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Best Buy Cloud Music

Best Buy this morning officially rolled out its Music Cloud service available on Android, iOS and BlackBerry devices. It aims to make storing your music simple, allowing access on all these devices from just a single upload.

The basic "lite" package allows web streaming, along with 30 seconds of each song from your mobile device, but for $3.99 a month you can upgrade to the premium package which will give you all of your music on the go (no limit announced yet) along with thousands of web radio stations.

For just shy of $50 / year the Best Buy Music Cloud appears to fall in line with other services, especially if there is no upload cap. Be sure to check it out, and let us know how it compares to the others, like Amazon Cloud Player and Google Music for you.

Source: Best Buy Music Cloud

 
There are 10 comments

dvddecrypter says:

Have they even considered the fact that every broadband carrier in the US is moving to make this business model impossible through the use of data caps?

john_v says:

Beat me to it, dvddecrypter.

Was going to say that Best Buy is probably wishing they'd got this out before the verizon leaks re: tiered data. Are people really going to want to pay an extra 50 a year for something that will chew up their data allotment faster? mm, don't think so.
Be better off investing that 50 into a larger memory card, and just taking your music with you.

heresy_fnord says:

I didn't know Verizon was the only carrier when you reference all carriers.

dman977#AC says:

Thankfully I can use my Sprint data all I want to stream.

squidhunter says:

The idea of paying $4/month to access my own music doesnt exactly blow up my skirt. Plus, as others mentioned above, tiered data caps are going to make this rather expensive. I like the idea of cloud storage, but there are some things that need ironed out. Until then, I'll just keep my music/data storage local.

kingtz says:

The fact that it's Be$t Buy makes it an automatic "No" for me.

Also, the fact that data is now limited is probably what prompted them to jump on the bandwagon. Limited data = people paying full price but not using their servers as much. Profit!

Impulses says:

Amazon's service is free up to 5GB and 20GB is only like $1.67 (or free thru this year if you buy an album, even a $1 album). Google Music is free in beta with a pretty high capacity limit. How is Best Buy's service competitive at all?

dvddecrypter says:

I would also like to add that you better make sure all your mp3's hash values do not match any that would be found on torrent sites. These cloud storage servers will be goldmines for feds with broad warrants looking for hash files of known pirated material. On top of that your name and billing info is now attached to the account. It's easy pickings and it would only take a minute to scan billions of files for violations. Many may think this could be a good place to launder their stolen music but I would argue not.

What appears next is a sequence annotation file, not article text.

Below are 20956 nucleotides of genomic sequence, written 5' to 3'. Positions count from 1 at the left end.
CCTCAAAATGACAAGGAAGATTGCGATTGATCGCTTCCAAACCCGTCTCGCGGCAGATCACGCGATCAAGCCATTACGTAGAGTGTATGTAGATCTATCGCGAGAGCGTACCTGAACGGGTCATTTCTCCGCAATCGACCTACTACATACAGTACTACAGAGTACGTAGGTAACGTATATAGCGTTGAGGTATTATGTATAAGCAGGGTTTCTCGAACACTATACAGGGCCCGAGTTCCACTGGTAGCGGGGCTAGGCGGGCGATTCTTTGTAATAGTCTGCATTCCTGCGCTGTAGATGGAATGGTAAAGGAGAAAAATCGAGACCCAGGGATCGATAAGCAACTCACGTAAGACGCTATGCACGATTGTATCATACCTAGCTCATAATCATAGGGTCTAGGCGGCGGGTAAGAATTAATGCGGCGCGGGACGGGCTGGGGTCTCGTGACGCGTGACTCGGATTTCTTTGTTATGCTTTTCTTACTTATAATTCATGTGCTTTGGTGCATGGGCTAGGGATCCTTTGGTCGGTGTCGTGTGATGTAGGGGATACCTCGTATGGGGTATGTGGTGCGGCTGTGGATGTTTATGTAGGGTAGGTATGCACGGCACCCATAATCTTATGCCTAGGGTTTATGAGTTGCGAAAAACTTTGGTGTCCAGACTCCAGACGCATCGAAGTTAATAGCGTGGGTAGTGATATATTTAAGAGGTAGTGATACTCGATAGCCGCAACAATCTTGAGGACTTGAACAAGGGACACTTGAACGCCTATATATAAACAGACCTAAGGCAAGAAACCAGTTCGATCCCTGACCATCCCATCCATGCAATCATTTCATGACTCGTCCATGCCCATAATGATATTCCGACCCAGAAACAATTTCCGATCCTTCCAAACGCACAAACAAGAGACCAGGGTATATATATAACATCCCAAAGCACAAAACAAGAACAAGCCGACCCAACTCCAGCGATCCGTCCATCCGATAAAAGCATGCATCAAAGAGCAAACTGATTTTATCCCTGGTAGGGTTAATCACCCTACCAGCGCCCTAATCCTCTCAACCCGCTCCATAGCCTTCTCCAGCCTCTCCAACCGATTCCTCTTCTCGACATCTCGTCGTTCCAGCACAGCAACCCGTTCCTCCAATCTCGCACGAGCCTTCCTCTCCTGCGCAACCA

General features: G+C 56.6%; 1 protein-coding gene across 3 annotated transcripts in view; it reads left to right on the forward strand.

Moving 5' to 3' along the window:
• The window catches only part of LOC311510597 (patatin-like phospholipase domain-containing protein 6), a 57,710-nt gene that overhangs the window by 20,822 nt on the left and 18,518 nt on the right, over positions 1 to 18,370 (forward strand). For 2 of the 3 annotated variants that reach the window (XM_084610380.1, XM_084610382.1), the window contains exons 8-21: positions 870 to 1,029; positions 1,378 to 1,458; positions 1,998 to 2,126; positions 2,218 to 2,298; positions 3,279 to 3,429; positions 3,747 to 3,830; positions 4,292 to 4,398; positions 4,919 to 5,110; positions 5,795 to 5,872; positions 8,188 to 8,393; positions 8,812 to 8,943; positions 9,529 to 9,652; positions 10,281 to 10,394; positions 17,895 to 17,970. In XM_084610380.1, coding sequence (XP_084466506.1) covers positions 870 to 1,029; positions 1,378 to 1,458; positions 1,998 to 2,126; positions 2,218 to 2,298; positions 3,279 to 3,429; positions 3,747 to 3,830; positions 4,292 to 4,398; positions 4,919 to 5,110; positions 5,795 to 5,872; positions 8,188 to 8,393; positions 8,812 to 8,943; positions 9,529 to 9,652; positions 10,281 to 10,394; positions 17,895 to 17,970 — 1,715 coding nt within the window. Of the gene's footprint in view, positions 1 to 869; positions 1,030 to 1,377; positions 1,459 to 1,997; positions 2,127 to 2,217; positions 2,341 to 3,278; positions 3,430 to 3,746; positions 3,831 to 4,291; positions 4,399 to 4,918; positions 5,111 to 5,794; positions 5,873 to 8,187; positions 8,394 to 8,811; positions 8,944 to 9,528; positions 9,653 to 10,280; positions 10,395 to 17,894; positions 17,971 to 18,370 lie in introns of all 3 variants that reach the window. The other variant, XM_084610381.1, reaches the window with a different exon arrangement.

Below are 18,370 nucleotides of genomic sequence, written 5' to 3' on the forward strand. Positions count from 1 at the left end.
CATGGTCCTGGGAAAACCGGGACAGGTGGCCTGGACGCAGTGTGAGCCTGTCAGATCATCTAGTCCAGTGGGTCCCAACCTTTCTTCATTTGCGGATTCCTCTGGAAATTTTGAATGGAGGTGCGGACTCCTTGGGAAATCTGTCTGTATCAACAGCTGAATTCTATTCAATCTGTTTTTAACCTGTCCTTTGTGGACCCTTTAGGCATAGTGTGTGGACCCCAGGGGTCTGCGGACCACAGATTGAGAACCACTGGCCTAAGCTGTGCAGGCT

This is all a big experiment and many in the industry see big profit in moving to a thin client environment for the consumer. Take away all of our hard drives and you take away the control. At some point you won't even own music, you will pay to have the right to listen to it for as long as the provider deems you can. Miss a payment? Your entire music collection is gone. Want it back? Pay a penalty.

This is not the direction we want to go as consumers, but I feel pretty safe in the fact that a majority of consumers can't even figure out what the hell is being sold here.

bladerunn3r says:

Another cloud!!! Soon enough they're going to block out the sun!

almarsh78 says:

Although this service is $3.99 per month, I can see where it will have benefits. Per to TOS, you can use the service on up to 5 PC's and 5 mobile devices. Between my wife and I, we have over 500 albums that we have ripped to itunes and we both have android phones. My daughter also has an Iphone and we have a Xoom, so we could use this service across all 4 devices with a single subscription.

I used to have a Zune Pass subscription for $14.99, but that was getting to be more of a hassle than it was worth, plus you were stuck using a Zune (which is not a bad device). I just got tired of carrying an extra device.

As for people afraid of getting caught for piracy. Well, if you pirate music you probably wont use these services. If not, you have nothing to worry about. Cloud services like this are an alternative, not a replacement. As I see it, you can still go through the task of putting the physical files on your SD card if you want, but that is getting to be too much of a pain for me with the amount of music I have in my collection.